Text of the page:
A Manhattan judge has finally approved Apple's settlement in its long-running ebook price-fixing lawsuit: $400m will go to readers who paid over the odds, and $50m will go to the lawyers suing the iTunes Giant.
The out-of-court deal was drawn up in June and was granted preliminary approval by District Court Judge Denise Cote in August. She gave the final sign-off on it on Friday, Reuters reports, although the judge did point out that it was an unusually structured settlement, especially for one arrived at on the eve of trial."
It's not all smooth sailing to payday, however. Apple is still appealing the case and could reverse earlier rulings if its appeal comes through. That's unlikely, court watchers feel, but nothing is impossible in the wacky world of the American legal system.
Apple is accused of colluding with five publishers to artificially inflate the price of ebooks, and anyone who bought texts from Cook & Co will be able to claim a stake in the settlement.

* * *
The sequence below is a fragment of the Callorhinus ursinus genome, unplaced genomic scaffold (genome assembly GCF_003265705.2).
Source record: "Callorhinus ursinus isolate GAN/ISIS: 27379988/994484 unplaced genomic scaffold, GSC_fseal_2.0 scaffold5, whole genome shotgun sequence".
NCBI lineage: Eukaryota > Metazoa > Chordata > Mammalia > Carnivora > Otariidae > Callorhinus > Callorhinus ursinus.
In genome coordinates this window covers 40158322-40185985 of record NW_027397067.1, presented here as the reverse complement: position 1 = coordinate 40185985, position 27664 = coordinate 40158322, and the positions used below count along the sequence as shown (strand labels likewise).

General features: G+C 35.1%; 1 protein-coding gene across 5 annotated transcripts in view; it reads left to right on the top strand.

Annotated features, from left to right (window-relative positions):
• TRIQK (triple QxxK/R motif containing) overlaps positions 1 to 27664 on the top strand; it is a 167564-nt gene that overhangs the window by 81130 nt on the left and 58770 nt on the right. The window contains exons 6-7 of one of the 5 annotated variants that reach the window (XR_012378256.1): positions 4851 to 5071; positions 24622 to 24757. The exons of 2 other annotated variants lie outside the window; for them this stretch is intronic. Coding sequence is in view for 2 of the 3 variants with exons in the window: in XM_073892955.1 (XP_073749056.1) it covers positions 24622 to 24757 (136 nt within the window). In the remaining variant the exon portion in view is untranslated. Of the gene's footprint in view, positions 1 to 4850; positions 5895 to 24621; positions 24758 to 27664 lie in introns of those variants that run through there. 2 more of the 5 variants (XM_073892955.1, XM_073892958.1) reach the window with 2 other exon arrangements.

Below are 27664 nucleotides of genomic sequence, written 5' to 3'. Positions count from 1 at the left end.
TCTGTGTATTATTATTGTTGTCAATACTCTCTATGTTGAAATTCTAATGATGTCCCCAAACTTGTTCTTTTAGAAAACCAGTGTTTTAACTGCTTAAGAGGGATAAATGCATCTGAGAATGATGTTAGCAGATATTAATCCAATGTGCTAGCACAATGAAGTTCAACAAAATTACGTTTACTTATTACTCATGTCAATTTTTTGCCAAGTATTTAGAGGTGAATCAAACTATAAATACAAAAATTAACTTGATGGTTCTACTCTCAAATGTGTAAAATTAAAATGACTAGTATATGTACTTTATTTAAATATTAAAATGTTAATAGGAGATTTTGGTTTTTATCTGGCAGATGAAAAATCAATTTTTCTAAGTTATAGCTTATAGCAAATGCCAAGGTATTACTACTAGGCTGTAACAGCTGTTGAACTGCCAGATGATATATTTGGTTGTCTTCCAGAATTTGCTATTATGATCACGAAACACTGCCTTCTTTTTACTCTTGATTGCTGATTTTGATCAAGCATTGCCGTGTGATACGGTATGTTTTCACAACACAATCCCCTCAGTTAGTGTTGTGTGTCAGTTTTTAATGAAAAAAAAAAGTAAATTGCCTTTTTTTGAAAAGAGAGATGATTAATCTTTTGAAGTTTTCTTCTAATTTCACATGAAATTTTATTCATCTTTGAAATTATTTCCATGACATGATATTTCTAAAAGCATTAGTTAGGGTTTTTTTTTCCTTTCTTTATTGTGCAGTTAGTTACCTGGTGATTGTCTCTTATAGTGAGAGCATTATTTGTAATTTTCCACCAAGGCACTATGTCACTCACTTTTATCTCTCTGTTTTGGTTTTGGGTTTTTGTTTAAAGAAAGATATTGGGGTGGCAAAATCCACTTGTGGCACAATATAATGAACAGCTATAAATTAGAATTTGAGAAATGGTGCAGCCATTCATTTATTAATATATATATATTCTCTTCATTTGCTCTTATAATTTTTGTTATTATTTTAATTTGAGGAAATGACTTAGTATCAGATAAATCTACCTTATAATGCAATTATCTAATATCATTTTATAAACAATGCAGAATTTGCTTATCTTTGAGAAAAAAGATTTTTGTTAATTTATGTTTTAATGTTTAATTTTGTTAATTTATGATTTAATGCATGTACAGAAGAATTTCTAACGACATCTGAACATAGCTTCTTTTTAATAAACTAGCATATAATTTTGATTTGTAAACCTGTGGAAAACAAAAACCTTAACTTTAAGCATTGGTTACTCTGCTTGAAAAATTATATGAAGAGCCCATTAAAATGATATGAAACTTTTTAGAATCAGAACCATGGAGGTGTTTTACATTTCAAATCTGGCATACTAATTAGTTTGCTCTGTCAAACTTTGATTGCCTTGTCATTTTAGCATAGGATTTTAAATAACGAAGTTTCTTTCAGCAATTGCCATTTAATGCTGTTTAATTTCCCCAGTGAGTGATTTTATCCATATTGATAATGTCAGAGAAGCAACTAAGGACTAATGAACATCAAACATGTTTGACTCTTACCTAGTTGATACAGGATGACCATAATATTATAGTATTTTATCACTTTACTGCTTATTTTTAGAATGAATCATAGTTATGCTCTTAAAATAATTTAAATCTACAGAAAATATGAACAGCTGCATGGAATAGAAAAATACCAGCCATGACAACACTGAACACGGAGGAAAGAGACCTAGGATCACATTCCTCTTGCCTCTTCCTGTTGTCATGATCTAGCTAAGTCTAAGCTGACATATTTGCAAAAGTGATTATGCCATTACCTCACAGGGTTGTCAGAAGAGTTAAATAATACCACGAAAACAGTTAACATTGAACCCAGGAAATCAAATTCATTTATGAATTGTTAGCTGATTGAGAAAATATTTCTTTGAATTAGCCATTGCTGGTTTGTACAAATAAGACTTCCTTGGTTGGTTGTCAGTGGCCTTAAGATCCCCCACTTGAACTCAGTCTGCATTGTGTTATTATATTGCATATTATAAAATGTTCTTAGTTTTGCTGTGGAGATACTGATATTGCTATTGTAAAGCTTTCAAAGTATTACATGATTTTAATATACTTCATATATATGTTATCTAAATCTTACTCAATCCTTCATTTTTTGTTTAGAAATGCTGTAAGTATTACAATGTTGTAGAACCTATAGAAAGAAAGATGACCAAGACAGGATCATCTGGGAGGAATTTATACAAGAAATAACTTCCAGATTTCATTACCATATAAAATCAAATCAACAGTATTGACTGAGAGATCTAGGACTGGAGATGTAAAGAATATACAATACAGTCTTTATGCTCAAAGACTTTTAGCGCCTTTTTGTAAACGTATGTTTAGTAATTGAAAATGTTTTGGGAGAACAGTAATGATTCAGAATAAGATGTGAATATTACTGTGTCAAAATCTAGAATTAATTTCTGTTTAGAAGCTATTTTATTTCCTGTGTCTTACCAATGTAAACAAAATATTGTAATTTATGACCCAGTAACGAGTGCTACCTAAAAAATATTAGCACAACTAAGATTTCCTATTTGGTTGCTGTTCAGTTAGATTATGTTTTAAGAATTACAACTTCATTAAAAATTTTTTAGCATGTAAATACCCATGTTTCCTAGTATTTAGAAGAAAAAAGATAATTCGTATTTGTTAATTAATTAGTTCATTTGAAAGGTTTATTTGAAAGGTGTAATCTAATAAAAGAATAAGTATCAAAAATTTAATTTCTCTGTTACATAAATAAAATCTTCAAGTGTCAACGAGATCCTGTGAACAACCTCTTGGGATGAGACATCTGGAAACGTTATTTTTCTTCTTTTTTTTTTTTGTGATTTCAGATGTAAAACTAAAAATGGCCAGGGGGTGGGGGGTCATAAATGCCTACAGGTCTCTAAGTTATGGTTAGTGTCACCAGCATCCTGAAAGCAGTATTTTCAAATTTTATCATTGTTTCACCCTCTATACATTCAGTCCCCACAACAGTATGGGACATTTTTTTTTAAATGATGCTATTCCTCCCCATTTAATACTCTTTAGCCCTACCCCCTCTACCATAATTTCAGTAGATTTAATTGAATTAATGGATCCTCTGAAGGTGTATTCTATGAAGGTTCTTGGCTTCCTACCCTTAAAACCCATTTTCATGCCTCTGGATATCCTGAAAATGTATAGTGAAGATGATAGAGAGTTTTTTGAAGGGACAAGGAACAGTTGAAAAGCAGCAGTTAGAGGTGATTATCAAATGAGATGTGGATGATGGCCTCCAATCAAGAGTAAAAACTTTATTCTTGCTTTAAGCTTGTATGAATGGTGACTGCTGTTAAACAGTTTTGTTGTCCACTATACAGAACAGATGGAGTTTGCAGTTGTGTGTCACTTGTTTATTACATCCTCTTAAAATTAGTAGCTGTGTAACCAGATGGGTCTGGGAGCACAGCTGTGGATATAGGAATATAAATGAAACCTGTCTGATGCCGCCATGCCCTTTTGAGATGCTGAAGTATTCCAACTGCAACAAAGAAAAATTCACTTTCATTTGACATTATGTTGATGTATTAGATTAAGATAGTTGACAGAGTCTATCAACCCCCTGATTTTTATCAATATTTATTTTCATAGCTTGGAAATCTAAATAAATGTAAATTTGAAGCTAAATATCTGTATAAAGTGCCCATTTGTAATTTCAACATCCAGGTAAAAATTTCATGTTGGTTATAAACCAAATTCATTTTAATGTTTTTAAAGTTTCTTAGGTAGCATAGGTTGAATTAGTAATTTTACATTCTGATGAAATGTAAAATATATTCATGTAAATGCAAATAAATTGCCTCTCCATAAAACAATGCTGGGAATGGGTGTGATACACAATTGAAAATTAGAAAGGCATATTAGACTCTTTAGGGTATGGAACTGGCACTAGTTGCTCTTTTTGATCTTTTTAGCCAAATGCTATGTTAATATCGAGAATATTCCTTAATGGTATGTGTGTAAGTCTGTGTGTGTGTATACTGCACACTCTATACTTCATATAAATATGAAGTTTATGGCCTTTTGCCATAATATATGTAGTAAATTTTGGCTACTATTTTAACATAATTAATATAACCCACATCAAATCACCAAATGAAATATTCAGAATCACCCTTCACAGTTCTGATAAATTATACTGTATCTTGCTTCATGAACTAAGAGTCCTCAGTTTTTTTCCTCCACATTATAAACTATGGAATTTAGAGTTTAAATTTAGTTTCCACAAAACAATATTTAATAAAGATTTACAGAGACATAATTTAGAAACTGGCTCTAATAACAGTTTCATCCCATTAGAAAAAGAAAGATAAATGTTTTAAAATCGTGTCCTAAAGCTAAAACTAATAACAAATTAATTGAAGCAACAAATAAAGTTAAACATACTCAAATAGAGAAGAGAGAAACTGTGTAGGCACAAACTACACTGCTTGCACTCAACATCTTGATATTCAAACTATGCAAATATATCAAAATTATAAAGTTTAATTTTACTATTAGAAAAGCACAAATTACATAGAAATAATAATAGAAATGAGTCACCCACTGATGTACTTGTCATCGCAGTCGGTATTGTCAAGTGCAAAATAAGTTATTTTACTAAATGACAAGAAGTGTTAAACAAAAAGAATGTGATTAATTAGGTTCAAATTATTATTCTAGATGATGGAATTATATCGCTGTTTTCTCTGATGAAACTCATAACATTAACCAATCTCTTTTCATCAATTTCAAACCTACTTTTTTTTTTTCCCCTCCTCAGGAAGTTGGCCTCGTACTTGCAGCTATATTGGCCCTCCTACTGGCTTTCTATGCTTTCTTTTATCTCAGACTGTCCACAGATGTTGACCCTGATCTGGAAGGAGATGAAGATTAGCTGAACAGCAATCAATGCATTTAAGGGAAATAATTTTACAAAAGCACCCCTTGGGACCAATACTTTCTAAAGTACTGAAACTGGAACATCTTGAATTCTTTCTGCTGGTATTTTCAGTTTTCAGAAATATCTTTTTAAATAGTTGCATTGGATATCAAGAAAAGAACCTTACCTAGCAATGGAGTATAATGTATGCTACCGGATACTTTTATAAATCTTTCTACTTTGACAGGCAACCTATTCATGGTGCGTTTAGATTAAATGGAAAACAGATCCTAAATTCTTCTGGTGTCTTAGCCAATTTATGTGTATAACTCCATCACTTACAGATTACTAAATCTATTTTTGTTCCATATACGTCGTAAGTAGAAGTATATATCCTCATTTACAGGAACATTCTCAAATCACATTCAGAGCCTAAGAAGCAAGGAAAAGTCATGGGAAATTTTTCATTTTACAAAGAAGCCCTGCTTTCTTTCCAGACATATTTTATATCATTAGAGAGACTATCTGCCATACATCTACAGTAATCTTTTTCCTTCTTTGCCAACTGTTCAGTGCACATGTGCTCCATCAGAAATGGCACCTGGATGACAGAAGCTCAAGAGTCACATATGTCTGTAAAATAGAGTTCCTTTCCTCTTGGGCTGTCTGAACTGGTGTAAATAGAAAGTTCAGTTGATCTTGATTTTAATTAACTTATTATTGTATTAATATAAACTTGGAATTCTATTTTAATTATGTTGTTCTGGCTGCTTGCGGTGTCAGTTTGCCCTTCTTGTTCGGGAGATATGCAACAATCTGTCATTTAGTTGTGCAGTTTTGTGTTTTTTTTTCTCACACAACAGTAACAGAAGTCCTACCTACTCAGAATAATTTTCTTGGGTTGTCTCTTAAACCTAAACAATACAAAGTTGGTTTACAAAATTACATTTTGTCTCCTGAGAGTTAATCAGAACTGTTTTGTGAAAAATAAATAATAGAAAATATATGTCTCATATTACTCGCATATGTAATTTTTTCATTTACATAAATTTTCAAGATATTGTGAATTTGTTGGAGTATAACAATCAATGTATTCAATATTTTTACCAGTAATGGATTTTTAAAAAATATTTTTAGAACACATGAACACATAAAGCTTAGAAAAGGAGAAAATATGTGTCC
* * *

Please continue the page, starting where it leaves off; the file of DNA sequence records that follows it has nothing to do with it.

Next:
Don’t expect it to be a huge amount, since an estimated 20 million people may be eligible, but there should be a few bucks to go around.
It could have been a lot worse. The 33 US states that sued Apple over the practice were asking for more than $800m in damages and the court case would have dragged on long enough to see the legal eagles involved get an even bigger payday.
Publishers Hachette, HarperCollins, Penguin, Simon & Schuster and Macmillan have settled claims stemming from the case.
Apple isn't out of the woods yet. The iPad giant is facing a lawsuit from its own shareholders over the pricing scandal and, while those taking legal action aren't going to hurt the company they have invested in too much, there'll still be coin to pay.
Apple did not respond to a request for a statement at time of publication. ®